'Free Visa' Trade Booming

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Visa trading is thriving in Qatar, thanks to the economic boom in the country that has been attracting jobseekers from various parts of the world. The high demand for skilled and semi-skilled workers seem to have prompted several companies and individuals to engage in this illegal business.

The practice has been here for many years, but it has now become rampant with the availability of more jobs as well as visas, particularly in the construction sector. According to estimates of the National Human Rights Committee, as quoted by an Arabic daily yesterday, some 500 people, who came to Qatar on a "free visa" as it is commonly described, are working in Souq Haraj.

Senior officials of the Qatar Chamber of Commerce and Industry (QCCI) recently urged the government to take stern action against companies which are involving in visa trading. It was pointed out that several companies are misusing their commercial licence to procure visas and then sell it out at exorbitant rates. Such firms exist only in name and they don't have any work or projects to employ the people they have been recruiting from outside.

"Free visas" are sold at varying rates depending on the nationality and the nature of the job mentioned in the visa. Since the sponsor does not offer a job under his sponsorship, the worker is forced to look for a job elsewhere and work illegally.

Indian, Pakistani and Egyptian visas cost more compared to other Asian and African countries, The Peninsula has learnt. These visas are available through agents and sub agents, all of whom are beneficiaries of the trade. The prices range from QR3,000 to QR15,000 or even more depending on how clever and greedy are the sponsors and their agents.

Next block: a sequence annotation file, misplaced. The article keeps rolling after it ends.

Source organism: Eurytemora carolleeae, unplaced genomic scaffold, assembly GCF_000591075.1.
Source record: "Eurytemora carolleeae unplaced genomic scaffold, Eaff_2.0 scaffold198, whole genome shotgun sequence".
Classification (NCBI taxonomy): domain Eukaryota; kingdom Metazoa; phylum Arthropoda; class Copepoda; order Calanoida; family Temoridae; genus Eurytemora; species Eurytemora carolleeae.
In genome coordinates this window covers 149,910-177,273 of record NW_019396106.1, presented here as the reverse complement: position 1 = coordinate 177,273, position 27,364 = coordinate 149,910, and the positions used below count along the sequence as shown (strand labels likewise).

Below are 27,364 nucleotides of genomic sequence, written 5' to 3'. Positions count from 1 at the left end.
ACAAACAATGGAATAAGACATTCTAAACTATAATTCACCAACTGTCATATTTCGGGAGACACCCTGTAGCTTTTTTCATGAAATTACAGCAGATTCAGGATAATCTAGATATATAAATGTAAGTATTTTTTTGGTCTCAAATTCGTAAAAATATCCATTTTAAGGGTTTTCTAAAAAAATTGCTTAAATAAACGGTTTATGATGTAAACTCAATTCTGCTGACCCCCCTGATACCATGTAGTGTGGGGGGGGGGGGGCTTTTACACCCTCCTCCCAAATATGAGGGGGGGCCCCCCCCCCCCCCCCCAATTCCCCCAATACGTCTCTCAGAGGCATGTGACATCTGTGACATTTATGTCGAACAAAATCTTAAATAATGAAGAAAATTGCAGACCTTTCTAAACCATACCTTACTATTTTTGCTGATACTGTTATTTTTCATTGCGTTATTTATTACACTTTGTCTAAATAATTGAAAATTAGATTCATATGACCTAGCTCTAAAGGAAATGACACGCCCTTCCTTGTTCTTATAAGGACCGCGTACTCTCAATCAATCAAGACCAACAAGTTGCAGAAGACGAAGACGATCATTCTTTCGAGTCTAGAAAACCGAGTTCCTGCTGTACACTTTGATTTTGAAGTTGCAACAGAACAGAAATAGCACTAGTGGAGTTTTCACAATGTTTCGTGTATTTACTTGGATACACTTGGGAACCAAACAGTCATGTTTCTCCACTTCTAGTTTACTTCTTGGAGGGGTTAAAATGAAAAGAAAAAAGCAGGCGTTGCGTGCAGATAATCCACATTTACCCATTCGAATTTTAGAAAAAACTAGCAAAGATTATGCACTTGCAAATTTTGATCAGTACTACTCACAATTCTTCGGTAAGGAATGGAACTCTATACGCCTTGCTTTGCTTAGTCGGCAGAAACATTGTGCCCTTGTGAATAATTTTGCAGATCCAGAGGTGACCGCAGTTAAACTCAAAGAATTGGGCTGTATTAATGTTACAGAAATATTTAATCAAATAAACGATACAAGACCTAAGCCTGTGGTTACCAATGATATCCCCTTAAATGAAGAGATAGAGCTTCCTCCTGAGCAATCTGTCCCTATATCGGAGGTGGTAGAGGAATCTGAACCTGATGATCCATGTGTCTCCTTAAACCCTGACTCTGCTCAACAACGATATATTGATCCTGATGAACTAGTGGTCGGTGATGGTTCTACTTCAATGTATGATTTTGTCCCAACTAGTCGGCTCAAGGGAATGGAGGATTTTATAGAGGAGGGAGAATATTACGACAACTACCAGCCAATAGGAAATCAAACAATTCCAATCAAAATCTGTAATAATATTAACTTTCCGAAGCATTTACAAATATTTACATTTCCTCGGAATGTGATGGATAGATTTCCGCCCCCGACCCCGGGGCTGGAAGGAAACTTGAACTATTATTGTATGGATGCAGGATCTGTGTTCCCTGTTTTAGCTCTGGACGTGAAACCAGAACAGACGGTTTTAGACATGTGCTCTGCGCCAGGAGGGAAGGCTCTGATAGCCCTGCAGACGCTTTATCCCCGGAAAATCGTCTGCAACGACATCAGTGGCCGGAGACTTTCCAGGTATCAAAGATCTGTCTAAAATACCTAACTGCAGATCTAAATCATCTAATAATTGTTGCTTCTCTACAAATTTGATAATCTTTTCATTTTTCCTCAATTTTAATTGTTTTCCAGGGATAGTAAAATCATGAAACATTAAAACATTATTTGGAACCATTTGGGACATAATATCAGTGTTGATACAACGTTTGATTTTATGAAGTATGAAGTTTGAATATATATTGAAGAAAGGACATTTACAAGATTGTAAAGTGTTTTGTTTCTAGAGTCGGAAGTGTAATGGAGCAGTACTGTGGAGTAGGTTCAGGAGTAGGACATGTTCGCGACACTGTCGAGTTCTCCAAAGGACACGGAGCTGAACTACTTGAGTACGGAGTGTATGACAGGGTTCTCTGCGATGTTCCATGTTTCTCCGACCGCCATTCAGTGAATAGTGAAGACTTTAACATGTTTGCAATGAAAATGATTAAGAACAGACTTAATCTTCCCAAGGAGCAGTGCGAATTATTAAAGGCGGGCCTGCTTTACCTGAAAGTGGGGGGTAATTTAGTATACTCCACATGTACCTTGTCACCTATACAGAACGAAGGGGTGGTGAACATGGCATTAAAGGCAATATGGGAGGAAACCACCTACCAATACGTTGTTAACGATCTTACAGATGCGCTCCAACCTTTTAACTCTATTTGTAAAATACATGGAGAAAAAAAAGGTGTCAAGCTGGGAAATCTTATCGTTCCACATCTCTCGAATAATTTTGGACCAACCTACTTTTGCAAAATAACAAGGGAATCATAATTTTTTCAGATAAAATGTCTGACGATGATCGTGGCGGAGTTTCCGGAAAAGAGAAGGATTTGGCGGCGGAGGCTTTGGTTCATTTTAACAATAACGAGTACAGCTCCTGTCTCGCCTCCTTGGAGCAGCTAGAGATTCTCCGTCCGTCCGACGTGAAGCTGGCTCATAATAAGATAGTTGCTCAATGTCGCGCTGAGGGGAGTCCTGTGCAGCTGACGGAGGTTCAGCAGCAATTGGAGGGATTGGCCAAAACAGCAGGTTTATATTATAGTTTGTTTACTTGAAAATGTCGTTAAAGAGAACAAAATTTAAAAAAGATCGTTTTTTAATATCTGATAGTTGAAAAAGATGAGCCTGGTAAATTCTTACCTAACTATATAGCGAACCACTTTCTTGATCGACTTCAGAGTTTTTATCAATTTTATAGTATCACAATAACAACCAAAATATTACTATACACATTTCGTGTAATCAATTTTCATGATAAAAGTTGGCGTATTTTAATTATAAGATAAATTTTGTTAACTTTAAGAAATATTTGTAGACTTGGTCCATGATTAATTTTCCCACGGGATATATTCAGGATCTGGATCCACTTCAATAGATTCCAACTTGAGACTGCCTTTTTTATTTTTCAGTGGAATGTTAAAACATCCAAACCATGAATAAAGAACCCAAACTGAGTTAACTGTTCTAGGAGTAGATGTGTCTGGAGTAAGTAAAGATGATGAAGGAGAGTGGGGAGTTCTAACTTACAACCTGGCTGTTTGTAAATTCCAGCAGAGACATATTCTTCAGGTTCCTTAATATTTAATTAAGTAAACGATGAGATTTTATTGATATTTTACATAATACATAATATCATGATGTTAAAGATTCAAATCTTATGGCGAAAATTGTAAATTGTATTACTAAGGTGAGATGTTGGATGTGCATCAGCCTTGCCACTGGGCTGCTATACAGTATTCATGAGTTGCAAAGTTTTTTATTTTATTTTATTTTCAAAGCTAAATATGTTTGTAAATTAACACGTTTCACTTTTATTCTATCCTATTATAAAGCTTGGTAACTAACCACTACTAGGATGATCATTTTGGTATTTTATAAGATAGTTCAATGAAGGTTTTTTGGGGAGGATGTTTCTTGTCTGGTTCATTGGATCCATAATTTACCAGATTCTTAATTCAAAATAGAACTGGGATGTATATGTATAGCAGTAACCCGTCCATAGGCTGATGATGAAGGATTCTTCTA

Besides the huge amount for "buying" a visa, the worker is also required to pay a fixed amount to the sponsor every month, not less than QR500 in most cases. The sponsors also fleece the worker by taking exorbitant sums during issuance and renewal of residence permits and while giving permission to apply for a driving license and other official requirements. There are cases where a worker never meets his sponsor since the entire deal is handled by the clandestine agents.

Not only unskilled and semi-skilled workers, a number of professionals are also coming to the country on "free visas". For many it serves as an opening to the vibrant job market here. They work here and there until they find a permanent job and an "authentic" sponsor. In such cases, they transfer the sponsorship, again paying huge sums for a release.

These workers, who always risk the chance of being caught by the law-enforcing authorities for working outside their legal sponsors, fall victims of continuous harassment by the sponsors as well as their agents, unless they are lucky enough to have a kind-hearted sponsor.